Most cases of breast cancer are not hereditary, but breast cancer without an inherited component appears both sporadically and in multiply affected families [1
]. Both breast cancer susceptibility genes (BRCA)1 and BRCA2 proteins are critical to the repair of double-strand DNA breaks due to their function in homologous recombination repair (HRR), a form of DNA repair that uses a homologous DNA sequence to guide repair at double-stranded DNA breaks [2
]. Mutations in these genes are considered to be responsible for approximately 40% of familial breast cancers and for the majority of familial ovarian cancers, and account for 5% to 20% of all breast and ovarian cancers [3
]. Germline mutations in BRCA1 confer a cumulative breast and ovarian cancer risk by age 80 of 72% and 44%, respectively, while BRCA2 mutations confer a 69% and 17% increased risk of breast and ovarian cancer by this age, respectively [4
]. BRCA1 is ubiquitously expressed, and it remains a mystery why BRCA1 mutation leads specifically to breast and ovarian cancer. BRCA2 mutation is associated with increased risks of pancreatic cancer and high-grade prostate cancer [1
Mutations in BRCA1 and BRCA2 are found in approximately 1 in 300 individuals in the general population and 1 in 40 individuals of Ashkenazi Jewish descent [5
]. In the Korean hereditary breast cancer (KOHBRA) study, the incidence of BRCA mutation was found to be 24.8% (106/428) in breast cancer patients with a family history of breast/ovarian cancers [6
]; However, few studies have investigated breast cancer patients who carry germline mutations in both BRCA1 and BRCA2. In this study, we describe the clinical, pathological, and genomic characteristics of Korean breast cancer patients with germline mutations of both BRCA1 and 2 based on a single-center experience.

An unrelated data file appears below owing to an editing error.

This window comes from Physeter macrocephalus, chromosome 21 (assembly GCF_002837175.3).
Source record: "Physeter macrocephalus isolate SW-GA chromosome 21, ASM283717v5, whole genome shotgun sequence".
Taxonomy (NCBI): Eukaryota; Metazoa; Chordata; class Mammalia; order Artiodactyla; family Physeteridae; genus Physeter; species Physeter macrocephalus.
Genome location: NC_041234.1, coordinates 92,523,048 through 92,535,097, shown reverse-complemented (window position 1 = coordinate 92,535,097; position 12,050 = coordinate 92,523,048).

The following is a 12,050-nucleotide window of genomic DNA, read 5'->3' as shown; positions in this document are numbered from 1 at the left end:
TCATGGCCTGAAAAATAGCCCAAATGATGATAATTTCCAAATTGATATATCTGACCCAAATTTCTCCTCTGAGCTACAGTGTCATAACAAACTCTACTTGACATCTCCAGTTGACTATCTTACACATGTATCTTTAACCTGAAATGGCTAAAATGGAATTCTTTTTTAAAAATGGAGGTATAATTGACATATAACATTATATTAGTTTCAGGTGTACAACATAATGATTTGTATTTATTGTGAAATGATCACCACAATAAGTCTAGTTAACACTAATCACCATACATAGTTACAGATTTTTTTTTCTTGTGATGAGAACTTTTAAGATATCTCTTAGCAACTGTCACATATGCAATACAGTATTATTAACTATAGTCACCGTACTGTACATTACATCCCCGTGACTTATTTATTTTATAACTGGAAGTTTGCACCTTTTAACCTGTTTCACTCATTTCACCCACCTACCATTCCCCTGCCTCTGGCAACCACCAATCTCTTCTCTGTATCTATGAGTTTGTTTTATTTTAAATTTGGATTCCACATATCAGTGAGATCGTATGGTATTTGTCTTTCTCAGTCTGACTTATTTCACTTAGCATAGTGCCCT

All four patients with both gBRCA1 and gBRCA2 mutations had mutations that have been described previously; However, double BRCA1 and BRCA2 mutations are very rare [7
]. We found that patients who carry gBRCA1 and gBRCA2 mutations are very rare and are diagnosed with breast cancer at a young age.
In both gBRCA1 and gBRCA2, mutations in coding areas were distributed evenly along the length of each gene in approximate proportion to the relative size of the exons [9
]. TNBCs are enriched for HRR gene defects, and there is evidence that somatic alterations in TNBCs share molecular features of ovarian cancer, including an elevated level of genomic instability and specific chromosomal gains on 1q, 3q, 8q, and 12p and losses on 4q, 5q, and 8p [10
]. BRCA1 and BRCA2 mutated breast cancers have been reported to have different molecular characteristics from each other, for example, a correlation between TNBC and BRCA1 but not BRCA2 [11
]. Breast cancer cells with deleterious mutations in BRCA1/2 are deficient in the repair mechanism for DNA double-strand breaks, leaving these tumors highly dependent on the repair pathway for single-strand breaks [12